Tuesday afternoon, as we were packing to travel out of state for my daughter's great-grandmother's funeral, I picked up my camera.
"I don't think you're going to want to bring your camera to a funeral!" my daughter protested.
No, I agreed, but we were going to be spending a couple of days with her father's family. We'd be spending the night at my stepdaughter's house, and we might want to take pictures at some other point during the trip. Since that grandbaby came along, I'm pretty good about remembering the camera.
It turned out that I didn't take any pictures during the trip, but I definitely found myself wishing that it weren't inappropriate to take pictures at a wake or funeral. Maybe that sounds morbid, but I can tell you that I was snapping pictures in my mind, pictures of family at its very best.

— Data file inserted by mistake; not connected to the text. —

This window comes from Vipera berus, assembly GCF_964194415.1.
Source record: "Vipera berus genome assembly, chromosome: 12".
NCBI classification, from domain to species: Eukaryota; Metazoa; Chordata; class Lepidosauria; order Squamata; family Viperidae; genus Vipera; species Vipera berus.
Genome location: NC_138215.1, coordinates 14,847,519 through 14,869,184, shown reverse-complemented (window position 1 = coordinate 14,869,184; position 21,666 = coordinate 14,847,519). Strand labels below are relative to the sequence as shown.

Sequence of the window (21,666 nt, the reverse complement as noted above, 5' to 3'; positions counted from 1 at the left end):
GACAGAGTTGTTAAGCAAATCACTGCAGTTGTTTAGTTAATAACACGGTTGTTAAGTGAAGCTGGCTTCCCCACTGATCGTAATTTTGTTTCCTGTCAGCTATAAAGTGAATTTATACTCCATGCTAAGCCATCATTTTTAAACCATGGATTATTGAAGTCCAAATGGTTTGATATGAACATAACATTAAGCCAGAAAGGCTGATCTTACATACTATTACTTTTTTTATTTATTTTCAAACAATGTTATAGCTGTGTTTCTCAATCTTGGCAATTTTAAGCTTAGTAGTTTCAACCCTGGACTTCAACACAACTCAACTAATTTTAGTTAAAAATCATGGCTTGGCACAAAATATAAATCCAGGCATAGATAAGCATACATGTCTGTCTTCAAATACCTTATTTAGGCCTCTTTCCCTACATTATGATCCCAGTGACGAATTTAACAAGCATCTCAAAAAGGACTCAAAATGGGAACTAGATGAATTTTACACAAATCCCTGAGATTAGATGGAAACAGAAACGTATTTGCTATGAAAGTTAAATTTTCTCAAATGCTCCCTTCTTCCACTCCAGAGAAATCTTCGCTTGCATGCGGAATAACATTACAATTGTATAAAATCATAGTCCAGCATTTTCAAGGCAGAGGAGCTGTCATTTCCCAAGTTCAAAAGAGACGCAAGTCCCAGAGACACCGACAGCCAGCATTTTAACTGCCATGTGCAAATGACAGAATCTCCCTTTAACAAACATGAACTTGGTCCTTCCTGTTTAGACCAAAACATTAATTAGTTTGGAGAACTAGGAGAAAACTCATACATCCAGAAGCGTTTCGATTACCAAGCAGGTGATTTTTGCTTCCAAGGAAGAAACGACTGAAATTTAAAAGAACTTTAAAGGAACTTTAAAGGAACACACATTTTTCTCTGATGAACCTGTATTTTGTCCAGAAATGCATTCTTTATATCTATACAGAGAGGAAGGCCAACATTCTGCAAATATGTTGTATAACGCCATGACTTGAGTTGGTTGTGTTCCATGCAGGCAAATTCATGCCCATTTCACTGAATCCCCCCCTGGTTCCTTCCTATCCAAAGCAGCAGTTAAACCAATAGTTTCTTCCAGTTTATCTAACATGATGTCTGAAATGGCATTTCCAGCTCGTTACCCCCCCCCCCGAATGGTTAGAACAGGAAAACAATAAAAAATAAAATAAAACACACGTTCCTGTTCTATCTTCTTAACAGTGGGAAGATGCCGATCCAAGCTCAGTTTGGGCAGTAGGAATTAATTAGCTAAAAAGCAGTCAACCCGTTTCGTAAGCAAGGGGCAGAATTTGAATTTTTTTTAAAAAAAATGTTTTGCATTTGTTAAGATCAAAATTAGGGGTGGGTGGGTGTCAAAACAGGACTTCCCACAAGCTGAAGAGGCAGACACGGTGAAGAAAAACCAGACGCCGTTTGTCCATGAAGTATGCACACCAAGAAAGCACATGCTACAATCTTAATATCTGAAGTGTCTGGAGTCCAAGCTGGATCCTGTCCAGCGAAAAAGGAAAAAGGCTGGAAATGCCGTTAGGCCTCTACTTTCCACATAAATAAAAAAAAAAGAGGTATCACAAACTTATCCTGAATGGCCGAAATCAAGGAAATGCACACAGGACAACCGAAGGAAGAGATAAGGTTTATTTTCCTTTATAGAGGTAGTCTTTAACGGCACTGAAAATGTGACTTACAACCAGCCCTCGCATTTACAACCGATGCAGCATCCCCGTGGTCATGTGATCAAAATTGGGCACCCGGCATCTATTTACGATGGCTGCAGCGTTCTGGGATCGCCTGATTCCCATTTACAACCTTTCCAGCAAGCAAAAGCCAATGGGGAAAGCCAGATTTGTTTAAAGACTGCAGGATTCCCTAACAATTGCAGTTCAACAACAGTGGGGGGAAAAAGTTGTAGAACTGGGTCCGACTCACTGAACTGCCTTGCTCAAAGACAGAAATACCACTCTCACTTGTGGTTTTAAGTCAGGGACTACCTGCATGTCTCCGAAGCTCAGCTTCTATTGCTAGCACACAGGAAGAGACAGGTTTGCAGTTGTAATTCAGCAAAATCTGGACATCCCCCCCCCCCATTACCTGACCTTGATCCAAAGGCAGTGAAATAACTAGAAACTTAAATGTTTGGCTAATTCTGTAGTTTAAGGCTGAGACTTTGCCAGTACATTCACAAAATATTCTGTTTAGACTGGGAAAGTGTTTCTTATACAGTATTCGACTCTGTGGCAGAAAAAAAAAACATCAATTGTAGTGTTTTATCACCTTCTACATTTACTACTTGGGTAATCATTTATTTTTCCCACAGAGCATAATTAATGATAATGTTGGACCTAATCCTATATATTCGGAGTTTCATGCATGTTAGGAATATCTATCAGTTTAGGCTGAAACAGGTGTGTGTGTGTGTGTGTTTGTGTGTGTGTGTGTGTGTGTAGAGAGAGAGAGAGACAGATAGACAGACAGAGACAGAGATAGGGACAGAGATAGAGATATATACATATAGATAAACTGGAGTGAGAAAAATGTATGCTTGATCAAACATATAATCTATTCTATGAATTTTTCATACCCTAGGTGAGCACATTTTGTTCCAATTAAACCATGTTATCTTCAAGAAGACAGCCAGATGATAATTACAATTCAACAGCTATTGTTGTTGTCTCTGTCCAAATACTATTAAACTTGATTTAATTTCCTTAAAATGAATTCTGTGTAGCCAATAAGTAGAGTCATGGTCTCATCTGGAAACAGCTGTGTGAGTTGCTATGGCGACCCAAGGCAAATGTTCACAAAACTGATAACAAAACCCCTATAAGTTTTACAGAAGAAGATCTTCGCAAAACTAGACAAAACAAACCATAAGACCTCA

If it were proper to record a funeral as we do weddings and birthday parties and every other occasion of our lives, I'd have snapped my sister-in-law quietly slipping into the chair next to her mother after she saw her start to cry from across the room. I'd have photographed my daughter and stepson from the back, her dark head under his blond one, buried in his shoulder as he held her close. My grandson stretched out sound asleep on a bench in the hallway. My future son-in-law whisking his baby out of the room at the first peep, before my stepdaughter was fully out of her chair. My ex-husband's cousin on her knees in the grass, lifting a flower from the casket to hand to her mother. One young man slipping a supportive arm around another. A glass of water or a tissue quietly extended. People I love at their best.
Yes, funerals are sad and solemn, and it would be inappropriate to be snapping pictures. But I'm holding them in my mind, those snapshots of people unselfconsciously loving one another, reaching out to share.